Working on a mobile app and want to have it translated? Here’s what you need to know to get started.
Did you know that 84% of the world’s population owns a smartphone? Smartphones have transformed our lives, and a large part of that has come down to mobile apps that have been created to make our lives and customer and business interactions easier, more efficient, and more convenient. If you’ve got an app that you want to take global or reach a new target audience in a different language, mobile app translation or app localization is a feature and service you should look into. Don’t know where to start? Here are some tips to get started in translating your mobile app.
Cartoon app store UIs – Photo by 200degrees on Pixabay – Caption –“Mobile applications are now a part of our daily lives. Apps are more likely to be used if they are in the native language of the user.”
Apps are used for just about everything now, with the average smartphone user using around 10 apps per day and around 30 apps per month. If you do business in any other language other than English, getting your app translated is an effective way to increase your business within a set market. A study by Distimo in 2012 found that translated apps saw a 128% increase in app downloads and a 26% increase in paid subscriptions for those apps that had them. Now, these stats from 2012, imagine how much more these numbers would be in 2022.
While mobile app translation may sound as simple as translating content from one language to another, there is much more to consider.
You could, but there are many good reasons why you shouldn’t. While machine translation in and of itself isn’t a bad thing, it’s missing an essential part of any quality translation, which is the proofreading and copy editing that comes from a human translator. Machine translations cannot consider cultural nuances and can still make obvious grammatical errors that can ruin any good mobile application.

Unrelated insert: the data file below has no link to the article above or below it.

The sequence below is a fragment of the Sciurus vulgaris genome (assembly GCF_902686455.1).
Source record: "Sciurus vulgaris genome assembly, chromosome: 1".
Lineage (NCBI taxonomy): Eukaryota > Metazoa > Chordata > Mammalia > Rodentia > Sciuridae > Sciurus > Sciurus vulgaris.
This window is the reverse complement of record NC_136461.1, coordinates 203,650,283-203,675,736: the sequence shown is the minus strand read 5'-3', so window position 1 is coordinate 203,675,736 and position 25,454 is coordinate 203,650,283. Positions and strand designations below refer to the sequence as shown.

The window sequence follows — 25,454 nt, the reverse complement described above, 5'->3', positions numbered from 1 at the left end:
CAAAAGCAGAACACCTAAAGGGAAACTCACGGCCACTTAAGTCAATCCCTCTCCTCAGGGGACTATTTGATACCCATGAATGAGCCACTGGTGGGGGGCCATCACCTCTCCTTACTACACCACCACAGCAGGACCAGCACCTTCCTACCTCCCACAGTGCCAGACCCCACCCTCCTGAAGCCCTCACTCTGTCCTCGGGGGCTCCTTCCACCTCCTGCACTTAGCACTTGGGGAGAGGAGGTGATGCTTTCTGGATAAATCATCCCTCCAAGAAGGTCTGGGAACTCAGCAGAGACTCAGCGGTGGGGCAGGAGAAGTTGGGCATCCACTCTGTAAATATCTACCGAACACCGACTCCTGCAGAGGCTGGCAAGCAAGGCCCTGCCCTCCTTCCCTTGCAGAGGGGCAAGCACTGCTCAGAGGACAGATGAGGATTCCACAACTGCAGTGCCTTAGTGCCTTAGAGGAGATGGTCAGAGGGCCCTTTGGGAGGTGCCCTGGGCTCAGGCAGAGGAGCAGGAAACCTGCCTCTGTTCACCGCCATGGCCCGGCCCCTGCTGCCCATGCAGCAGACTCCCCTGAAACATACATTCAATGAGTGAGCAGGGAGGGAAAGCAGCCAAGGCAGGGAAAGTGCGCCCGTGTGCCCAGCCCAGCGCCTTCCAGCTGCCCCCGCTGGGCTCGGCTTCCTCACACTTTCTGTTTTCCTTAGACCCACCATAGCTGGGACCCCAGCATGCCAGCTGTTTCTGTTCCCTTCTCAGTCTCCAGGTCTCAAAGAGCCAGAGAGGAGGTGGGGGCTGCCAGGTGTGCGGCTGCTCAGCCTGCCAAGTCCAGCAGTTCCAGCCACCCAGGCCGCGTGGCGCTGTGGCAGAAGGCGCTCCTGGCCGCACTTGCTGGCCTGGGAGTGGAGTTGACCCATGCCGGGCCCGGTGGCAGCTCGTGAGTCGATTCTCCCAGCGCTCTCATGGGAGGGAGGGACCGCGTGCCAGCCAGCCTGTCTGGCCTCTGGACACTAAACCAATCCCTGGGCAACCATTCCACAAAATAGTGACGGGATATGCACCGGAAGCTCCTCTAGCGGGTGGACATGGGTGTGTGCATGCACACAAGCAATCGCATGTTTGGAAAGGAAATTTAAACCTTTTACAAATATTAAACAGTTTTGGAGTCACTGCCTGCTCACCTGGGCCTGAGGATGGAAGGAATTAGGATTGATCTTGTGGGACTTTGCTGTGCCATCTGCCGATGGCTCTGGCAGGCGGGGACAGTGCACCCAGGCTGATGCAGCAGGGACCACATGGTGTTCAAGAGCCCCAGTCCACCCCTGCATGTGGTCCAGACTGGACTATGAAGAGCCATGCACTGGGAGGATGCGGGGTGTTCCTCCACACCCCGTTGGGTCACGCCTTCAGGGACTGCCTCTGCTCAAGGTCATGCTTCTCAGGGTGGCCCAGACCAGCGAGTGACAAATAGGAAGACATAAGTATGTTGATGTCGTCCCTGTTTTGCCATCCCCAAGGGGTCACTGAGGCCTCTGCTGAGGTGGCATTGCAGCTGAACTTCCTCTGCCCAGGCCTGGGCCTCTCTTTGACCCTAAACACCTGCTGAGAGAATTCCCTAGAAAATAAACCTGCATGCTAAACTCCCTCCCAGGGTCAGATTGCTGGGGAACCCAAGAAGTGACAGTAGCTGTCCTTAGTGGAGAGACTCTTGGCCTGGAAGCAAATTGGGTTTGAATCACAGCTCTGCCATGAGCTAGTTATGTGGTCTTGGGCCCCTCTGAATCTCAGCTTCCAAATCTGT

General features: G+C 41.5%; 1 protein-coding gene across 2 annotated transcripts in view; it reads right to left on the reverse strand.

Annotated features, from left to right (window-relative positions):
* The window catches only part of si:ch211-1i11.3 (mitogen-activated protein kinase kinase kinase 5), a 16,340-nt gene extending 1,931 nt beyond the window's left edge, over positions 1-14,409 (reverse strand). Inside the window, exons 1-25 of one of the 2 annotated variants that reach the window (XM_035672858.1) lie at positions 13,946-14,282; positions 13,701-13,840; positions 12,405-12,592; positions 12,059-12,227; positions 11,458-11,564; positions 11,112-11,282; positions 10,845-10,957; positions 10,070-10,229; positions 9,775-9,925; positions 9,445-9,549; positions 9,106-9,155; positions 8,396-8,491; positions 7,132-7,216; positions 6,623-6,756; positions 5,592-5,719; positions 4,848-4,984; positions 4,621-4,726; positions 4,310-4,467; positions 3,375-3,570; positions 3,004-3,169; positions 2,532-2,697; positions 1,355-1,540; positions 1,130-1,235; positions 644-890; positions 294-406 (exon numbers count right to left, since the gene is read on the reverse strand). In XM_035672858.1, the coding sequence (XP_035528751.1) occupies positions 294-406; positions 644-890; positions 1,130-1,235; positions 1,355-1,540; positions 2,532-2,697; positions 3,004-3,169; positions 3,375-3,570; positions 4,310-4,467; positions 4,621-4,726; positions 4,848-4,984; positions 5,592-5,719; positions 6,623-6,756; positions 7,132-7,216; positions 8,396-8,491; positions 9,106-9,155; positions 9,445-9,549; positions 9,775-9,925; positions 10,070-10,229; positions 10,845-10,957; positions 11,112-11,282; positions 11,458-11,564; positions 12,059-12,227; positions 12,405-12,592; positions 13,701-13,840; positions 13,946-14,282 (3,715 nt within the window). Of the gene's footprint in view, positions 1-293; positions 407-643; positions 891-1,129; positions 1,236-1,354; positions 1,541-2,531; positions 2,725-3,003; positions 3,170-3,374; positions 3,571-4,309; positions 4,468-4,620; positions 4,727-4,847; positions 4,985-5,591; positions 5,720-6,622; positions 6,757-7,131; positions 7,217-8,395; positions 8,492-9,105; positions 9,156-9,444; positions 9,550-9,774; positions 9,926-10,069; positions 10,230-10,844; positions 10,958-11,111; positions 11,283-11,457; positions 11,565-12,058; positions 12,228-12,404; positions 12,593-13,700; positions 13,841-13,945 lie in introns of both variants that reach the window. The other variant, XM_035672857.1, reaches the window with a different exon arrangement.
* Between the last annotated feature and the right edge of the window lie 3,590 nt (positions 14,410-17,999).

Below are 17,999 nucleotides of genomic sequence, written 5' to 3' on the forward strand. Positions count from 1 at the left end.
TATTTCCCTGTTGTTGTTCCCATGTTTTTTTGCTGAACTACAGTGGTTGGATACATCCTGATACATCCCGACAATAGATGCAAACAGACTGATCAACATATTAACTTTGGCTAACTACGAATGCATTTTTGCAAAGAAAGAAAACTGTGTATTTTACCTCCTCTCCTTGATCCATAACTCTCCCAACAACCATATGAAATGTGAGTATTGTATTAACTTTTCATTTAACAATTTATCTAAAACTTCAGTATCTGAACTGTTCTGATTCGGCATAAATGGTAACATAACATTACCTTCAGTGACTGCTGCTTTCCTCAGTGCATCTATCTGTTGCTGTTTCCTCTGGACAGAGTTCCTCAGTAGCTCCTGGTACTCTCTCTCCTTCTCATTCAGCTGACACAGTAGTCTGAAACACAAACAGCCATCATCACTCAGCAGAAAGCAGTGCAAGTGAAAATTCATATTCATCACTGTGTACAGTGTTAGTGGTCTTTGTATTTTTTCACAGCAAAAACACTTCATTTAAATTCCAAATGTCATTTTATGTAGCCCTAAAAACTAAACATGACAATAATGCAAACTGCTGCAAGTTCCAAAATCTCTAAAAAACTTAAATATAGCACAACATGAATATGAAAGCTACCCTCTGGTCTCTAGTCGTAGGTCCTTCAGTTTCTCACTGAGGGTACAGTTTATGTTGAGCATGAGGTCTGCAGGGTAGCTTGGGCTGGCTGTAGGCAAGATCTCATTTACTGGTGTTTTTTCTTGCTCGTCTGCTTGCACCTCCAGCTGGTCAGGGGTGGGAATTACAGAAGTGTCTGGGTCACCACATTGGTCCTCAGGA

Mobile app translation is a necessary part of entering a new language market. However, translation in and of itself is very limiting. This is where mobile app localization steps in. Localization transforms and translates your product so it carries the same meaning and tone in the language it’s being translated into. It considers the cultural, geographical region, beliefs, local regulatory standards, and values of the target area in the translation process. It’s an adaptive review of your product to make sure that every aspect of the platform is suited to its new region.
Here are a few areas that are often included in app localization,
The first step in translating any app is to know your target markets thoroughly. This includes knowing your target users and their behaviour, along with proper market research. It will also require a substantial amount of project management and setting clear goals and outcomes of what you expect from the translation of your app. Here are some tips and suggestions to get you started on your software translation.
Resources such as text, images, audio etc, that have executable code should be outsourced. This makes it so that content can be changed efficiently without having to change the base executable code of the app.
Just like with websites, keywords and SEO are important for apps too. When you’re localizing, you need to consider your keywords, too and determine what words will work best in the regions you’re looking to enter. This localization of keywords will give you better rankings in app stores. So be sure to perform local word searches and know who your competitors are, along with what words, tone, and strategies they’ve used.
Depending on what language you’re translating into, text expansion and contraction are necessary for apps since they’re often used on small-screened devices. For example, English to Mandarin Chinese contracts by up to 20-50%, while the opposite occurs from English to German, with the text expanding anywhere from 10-30%. Not taking these factors into account when translating your app can result in serious user interface issues.
If you’re looking for an additional reason to localize your mobile app, both Google Play and the iOS AppStore can detect if you’ve localized, which can increase your app’s ranking. Further, by optimizing your app for the app stores, you’re increasing your chances of your app being successful. For example, when people are looking for an app, the first thing they see is the app name, meaning it’s important to have an app name that is descriptive and attractive. Both app stores also allow for a short description following the name, so use this to increase your ranking in app store results.